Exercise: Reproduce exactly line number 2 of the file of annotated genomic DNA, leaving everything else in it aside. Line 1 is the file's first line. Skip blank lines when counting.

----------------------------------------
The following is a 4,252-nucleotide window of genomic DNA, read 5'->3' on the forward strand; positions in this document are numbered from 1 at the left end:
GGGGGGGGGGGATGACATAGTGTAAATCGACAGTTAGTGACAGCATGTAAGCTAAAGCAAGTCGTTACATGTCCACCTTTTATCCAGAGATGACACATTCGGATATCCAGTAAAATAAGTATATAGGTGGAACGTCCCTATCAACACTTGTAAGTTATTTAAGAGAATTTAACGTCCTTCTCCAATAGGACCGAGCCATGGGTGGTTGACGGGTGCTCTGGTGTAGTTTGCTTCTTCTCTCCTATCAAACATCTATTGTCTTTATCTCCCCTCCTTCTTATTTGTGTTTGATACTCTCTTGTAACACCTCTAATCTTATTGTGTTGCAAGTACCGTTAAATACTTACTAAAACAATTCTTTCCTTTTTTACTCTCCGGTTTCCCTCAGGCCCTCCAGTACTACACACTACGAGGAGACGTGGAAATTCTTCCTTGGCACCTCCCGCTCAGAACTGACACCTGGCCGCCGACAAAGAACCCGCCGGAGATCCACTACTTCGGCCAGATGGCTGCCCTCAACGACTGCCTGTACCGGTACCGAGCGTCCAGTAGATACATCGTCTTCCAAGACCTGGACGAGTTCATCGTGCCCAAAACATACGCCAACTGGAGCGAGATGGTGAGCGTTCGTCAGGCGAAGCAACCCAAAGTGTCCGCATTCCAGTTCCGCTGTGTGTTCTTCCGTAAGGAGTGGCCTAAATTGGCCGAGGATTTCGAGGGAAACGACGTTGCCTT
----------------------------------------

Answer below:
GGGGGGGGGGGATGACATAGTGTAAATCGACAGTTAGTGACAGCATGTAAGCTAAAGCAAGTCGTTACATGTCCACCTTTTATCCAGAGATGACACATTCGGATATCCAGTAAAATAAGTATATAGGTGGAACGTCCCTATCAACACTTGTAAGTTATTTAAGAGAATTTAACGTCCTTCTCCAATAGGACCGAGCCATGGGTGGTTGACGGGTGCTCTGGTGTAGTTTGCTTCTTCTCTCCTATCAAACATCTATTGTCTTTATCTCCCCTCCTTCTTATTTGTGTTTGATACTCTCTTGTAACACCTCTAATCTTATTGTGTTGCAAGTACCGTTAAATACTTACTAAAACAATTCTTTCCTTTTTTACTCTCCGGTTTCCCTCAGGCCCTCCAGTACTACACACTACGAGGAGACGTGGAAATTCTTCCTTGGCACCTCCCGCTCAGAACTGACACCTGGCCGCCGACAAAGAACCCGCCGGAGATCCACTACTTCGGCCAGATGGCTGCCCTCAACGACTGCCTGTACCGGTACCGAGCGTCCAGTAGATACATCGTCTTCCAAGACCTGGACGAGTTCATCGTGCCCAAAACATACGCCAACTGGAGCGAGATGGTGAGCGTTCGTCAGGCGAAGCAACCCAAAGTGTCCGCATTCCAGTTCCGCTGTGTGTTCTTCCGTAAGGAGTGGCCTAAATTGGCCGAGGATTTCGAGGGAAACGACGTTGCCTT